How advisers are paid is no guarantee of honesty. Often it is a good sign if a fee-based planner doesn’t charge you a fee. Most of the best financial products pay commissions because the best companies recognize that advisers add value in screening and recommending financial alternatives for their clients. That’s why I usually don’t charge a fee for the often substantial services I provide, such as the wonderful Wealth Index: I don’t believe in “double dipping” my clients.
This lady, however, will coin a new epithet about the financial services industry, “My investments went Zabalaoui!”.
February 19, 2009- Financial Adviser Magazine
Fee-Only Pioneer Guilty In Ponzi Scheme
A woman considered among the pioneers of the fee-only financial planning movement has pleaded guilty to using a Ponzi scheme to embezzle more than $3 million from clients.
Judith Zabalaoui, 71, bilked her New Orleans area clients between 1993 and 2007 while working as an independent advisor, according to published reports.
Zabalaoui was charged with gaining limited power of attorney over client funds by promising returns of between 13% and 26% if clients invested in two companies, the reports said.
The companies, however, were nothing more than UPS store mailboxes that Zabalaoui rented in Colorado and Delaware. She also set up phone lines and created phony letterhead and employee names to support the ruse.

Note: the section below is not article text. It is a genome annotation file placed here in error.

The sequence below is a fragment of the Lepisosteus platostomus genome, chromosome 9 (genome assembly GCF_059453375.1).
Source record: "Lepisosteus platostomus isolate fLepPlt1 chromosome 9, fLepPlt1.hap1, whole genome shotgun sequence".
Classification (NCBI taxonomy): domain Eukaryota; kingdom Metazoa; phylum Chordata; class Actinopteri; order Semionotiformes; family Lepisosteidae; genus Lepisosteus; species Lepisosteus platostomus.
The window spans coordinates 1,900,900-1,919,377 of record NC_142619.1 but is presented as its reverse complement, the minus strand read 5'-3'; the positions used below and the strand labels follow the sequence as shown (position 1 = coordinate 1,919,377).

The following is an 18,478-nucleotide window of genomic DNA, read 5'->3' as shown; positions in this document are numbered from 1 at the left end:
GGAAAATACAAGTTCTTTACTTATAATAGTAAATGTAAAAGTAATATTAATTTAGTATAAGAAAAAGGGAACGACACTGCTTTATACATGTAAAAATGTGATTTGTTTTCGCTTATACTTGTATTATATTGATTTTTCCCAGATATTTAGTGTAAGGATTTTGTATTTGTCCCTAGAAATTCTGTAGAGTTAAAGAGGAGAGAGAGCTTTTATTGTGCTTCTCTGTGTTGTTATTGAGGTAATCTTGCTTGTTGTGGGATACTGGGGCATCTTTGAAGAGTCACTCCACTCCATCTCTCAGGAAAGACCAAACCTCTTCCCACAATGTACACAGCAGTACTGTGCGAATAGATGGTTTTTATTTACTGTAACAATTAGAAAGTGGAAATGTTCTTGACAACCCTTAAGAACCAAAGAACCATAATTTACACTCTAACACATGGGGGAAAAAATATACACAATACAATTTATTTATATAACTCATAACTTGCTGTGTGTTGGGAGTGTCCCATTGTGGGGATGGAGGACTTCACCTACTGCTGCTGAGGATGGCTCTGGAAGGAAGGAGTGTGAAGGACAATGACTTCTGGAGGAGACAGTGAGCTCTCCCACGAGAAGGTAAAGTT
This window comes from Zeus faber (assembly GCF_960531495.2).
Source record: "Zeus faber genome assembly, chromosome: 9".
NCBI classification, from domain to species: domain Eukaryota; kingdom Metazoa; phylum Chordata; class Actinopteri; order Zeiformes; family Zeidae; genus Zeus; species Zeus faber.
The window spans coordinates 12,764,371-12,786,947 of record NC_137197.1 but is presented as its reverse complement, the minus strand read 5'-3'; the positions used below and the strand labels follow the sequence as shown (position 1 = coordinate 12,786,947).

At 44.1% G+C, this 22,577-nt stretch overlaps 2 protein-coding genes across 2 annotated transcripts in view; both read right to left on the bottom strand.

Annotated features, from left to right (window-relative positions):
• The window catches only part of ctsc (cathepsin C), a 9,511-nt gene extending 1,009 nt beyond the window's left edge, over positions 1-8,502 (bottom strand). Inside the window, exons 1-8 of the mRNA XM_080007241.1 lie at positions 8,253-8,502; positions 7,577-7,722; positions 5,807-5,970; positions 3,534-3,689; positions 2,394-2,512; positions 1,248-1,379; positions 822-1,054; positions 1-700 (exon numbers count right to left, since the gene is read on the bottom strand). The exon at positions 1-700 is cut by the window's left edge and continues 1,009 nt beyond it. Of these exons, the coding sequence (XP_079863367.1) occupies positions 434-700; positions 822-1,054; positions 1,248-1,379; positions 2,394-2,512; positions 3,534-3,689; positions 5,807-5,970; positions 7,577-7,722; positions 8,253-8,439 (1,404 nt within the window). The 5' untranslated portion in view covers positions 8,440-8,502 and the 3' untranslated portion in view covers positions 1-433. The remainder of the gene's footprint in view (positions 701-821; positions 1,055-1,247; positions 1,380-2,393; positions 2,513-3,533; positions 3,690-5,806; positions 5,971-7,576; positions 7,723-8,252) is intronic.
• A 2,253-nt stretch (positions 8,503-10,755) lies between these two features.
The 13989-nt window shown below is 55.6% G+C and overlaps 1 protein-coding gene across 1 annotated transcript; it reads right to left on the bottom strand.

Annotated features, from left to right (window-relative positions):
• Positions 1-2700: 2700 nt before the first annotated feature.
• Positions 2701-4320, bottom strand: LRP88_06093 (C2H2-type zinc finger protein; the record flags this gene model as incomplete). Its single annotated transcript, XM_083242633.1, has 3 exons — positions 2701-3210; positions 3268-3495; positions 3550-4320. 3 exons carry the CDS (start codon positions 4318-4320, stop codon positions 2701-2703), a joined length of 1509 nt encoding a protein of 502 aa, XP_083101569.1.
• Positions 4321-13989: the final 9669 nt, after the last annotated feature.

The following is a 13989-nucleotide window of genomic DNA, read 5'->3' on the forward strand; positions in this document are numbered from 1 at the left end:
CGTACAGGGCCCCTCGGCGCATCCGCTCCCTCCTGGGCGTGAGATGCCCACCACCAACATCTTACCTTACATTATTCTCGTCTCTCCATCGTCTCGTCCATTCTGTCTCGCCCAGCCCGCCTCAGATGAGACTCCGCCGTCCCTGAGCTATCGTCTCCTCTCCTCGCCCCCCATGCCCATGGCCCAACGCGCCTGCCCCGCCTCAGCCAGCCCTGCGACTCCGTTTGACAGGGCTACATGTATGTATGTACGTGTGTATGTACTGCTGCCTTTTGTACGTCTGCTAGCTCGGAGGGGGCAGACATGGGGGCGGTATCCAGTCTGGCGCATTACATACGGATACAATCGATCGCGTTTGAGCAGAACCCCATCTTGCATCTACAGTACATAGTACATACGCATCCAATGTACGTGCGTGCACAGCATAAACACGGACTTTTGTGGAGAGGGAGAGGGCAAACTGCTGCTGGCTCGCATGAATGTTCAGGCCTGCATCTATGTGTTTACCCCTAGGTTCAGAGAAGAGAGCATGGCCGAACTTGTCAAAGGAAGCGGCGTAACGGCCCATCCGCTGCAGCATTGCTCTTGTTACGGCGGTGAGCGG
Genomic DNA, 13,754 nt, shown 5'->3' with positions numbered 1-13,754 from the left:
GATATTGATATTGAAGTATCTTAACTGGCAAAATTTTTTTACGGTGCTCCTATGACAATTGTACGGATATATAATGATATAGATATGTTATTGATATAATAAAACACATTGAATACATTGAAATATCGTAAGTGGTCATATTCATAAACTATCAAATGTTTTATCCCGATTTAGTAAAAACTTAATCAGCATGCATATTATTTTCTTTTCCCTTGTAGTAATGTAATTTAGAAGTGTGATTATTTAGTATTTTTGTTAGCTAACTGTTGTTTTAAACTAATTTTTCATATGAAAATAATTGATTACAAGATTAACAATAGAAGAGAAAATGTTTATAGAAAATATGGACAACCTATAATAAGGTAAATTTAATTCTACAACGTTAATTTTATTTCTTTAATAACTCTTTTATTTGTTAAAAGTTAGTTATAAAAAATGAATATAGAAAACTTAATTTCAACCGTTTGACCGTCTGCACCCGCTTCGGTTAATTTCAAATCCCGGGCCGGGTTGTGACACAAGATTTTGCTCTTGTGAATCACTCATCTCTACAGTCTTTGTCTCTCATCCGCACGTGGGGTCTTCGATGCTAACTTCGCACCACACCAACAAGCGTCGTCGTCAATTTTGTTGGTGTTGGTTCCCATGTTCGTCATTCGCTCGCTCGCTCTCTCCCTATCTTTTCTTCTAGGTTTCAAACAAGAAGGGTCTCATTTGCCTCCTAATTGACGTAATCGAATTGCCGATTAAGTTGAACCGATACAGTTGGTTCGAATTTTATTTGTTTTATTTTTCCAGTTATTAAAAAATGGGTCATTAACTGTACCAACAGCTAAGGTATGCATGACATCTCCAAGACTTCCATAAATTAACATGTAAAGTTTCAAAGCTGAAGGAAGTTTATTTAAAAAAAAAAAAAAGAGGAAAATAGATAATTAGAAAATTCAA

The funds were embezzled using multiple wire transfers from Charles Schwab custodial accounts to her personal account. She then used the money for on an array of personal items—including clothing, vacations and rent payments—for herself, friends and family members, according to the Times Picayune in New Orleans.
Most of her clients, according to published reports, came from Resource Management Inc. in Metairie, La., which she founded in 1974, according to the Times Picayune. By the time she left the firm in 1991 to set up her own business, Zabalaoui was regarded as one of the pioneers of the financial advisory profession and among the first advisors to transition to a fee-only model in the early 1980s. She became a certified financial planner (CFP) in 1979, but the certification expired in 1999, according to the Times Picayune.
Resource Management has denied any involvement with Zabalaoui since she left the firm and has not been accused of any wrongdoing, according to the Times Picayune.
She pleaded guilty in Federal District Court in New Orleans on Wednesday to five counts of mail fraud as part of a plea agreement in which she has agreed to pay restitution to clients.
At her plea hearing, she told the court that she moved to Birmingham, Ala., after Hurricane Katrina and that she has suffered from depression, according to the Times Picayune.
Zabalaoui faces a maximum sentence of 20 years in prison, a fine of $250,000 and three years of supervised release for each count against her, according to published reports. Her sentencing is scheduled for May 20.